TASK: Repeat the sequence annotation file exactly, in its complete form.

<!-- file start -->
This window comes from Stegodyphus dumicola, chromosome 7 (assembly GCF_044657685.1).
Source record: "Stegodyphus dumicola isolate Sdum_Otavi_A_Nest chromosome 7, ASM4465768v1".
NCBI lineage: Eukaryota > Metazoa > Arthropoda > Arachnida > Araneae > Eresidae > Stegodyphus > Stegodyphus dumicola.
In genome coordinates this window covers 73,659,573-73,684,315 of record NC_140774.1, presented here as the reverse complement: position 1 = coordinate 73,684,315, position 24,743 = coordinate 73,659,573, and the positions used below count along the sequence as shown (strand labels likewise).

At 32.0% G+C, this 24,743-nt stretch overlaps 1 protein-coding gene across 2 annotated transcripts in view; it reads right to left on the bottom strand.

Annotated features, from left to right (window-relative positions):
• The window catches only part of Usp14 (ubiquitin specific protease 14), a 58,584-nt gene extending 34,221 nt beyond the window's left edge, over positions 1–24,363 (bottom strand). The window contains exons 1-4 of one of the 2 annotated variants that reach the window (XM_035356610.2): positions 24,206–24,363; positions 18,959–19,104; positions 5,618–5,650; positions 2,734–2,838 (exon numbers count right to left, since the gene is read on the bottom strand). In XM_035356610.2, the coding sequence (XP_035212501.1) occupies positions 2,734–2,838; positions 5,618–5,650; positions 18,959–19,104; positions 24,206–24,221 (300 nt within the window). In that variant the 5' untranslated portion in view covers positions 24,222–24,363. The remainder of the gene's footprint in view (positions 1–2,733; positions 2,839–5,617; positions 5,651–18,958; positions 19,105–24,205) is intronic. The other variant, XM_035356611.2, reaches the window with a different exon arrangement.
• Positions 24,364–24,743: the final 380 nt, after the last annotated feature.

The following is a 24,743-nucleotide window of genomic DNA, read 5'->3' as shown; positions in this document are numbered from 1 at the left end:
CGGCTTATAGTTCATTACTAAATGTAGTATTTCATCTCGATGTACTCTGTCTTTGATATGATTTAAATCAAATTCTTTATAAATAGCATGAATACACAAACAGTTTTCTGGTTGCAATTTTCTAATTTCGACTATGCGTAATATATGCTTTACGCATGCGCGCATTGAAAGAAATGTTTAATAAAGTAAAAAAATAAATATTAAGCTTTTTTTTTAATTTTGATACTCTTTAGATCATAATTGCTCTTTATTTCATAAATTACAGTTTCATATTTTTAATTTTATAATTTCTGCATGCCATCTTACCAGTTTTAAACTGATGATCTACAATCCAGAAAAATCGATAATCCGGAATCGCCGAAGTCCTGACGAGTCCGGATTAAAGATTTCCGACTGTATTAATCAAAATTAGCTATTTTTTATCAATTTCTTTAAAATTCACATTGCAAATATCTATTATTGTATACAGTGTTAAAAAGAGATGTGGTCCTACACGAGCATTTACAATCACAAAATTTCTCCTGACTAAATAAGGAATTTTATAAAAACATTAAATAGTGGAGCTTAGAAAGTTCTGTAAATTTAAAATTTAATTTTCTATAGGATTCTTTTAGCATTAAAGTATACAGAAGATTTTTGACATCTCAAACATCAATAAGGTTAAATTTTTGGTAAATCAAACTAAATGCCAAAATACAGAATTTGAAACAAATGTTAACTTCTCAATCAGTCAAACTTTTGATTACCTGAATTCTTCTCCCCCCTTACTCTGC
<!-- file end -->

This window comes from Stegodyphus dumicola, chromosome 7 (assembly GCF_044657685.1).
Source record: "Stegodyphus dumicola isolate Sdum_Otavi_A_Nest chromosome 7, ASM4465768v1".
NCBI lineage: Eukaryota > Metazoa > Arthropoda > Arachnida > Araneae > Eresidae > Stegodyphus > Stegodyphus dumicola.
In genome coordinates this window covers 73,659,573-73,684,315 of record NC_140774.1, presented here as the reverse complement: position 1 = coordinate 73,684,315, position 24,743 = coordinate 73,659,573, and the positions used below count along the sequence as shown (strand labels likewise).

At 32.0% G+C, this 24,743-nt stretch overlaps 1 protein-coding gene across 2 annotated transcripts in view; it reads right to left on the bottom strand.

Annotated features, from left to right (window-relative positions):
• The window catches only part of Usp14 (ubiquitin specific protease 14), a 58,584-nt gene extending 34,221 nt beyond the window's left edge, over positions 1–24,363 (bottom strand). The window contains exons 1-4 of one of the 2 annotated variants that reach the window (XM_035356610.2): positions 24,206–24,363; positions 18,959–19,104; positions 5,618–5,650; positions 2,734–2,838 (exon numbers count right to left, since the gene is read on the bottom strand). In XM_035356610.2, the coding sequence (XP_035212501.1) occupies positions 2,734–2,838; positions 5,618–5,650; positions 18,959–19,104; positions 24,206–24,221 (300 nt within the window). In that variant the 5' untranslated portion in view covers positions 24,222–24,363. The remainder of the gene's footprint in view (positions 1–2,733; positions 2,839–5,617; positions 5,651–18,958; positions 19,105–24,205) is intronic. The other variant, XM_035356611.2, reaches the window with a different exon arrangement.
• Positions 24,364–24,743: the final 380 nt, after the last annotated feature.

The following is a 24,743-nucleotide window of genomic DNA, read 5'->3' as shown; positions in this document are numbered from 1 at the left end:
CGGCTTATAGTTCATTACTAAATGTAGTATTTCATCTCGATGTACTCTGTCTTTGATATGATTTAAATCAAATTCTTTATAAATAGCATGAATACACAAACAGTTTTCTGGTTGCAATTTTCTAATTTCGACTATGCGTAATATATGCTTTACGCATGCGCGCATTGAAAGAAATGTTTAATAAAGTAAAAAAATAAATATTAAGCTTTTTTTTTAATTTTGATACTCTTTAGATCATAATTGCTCTTTATTTCATAAATTACAGTTTCATATTTTTAATTTTATAATTTCTGCATGCCATCTTACCAGTTTTAAACTGATGATCTACAATCCAGAAAAATCGATAATCCGGAATCGCCGAAGTCCTGACGAGTCCGGATTAAAGATTTCCGACTGTATTAATCAAAATTAGCTATTTTTTATCAATTTCTTTAAAATTCACATTGCAAATATCTATTATTGTATACAGTGTTAAAAAGAGATGTGGTCCTACACGAGCATTTACAATCACAAAATTTCTCCTGACTAAATAAGGAATTTTATAAAAACATTAAATAGTGGAGCTTAGAAAGTTCTGTAAATTTAAAATTTAATTTTCTATAGGATTCTTTTAGCATTAAAGTATACAGAAGATTTTTGACATCTCAAACATCAATAAGGTTAAATTTTTGGTAAATCAAACTAAATGCCAAAATACAGAATTTGAAACAAATGTTAACTTCTCAATCAGTCAAACTTTTGATTACCTGAATTCTTCTCCCCCCTTACTCTGC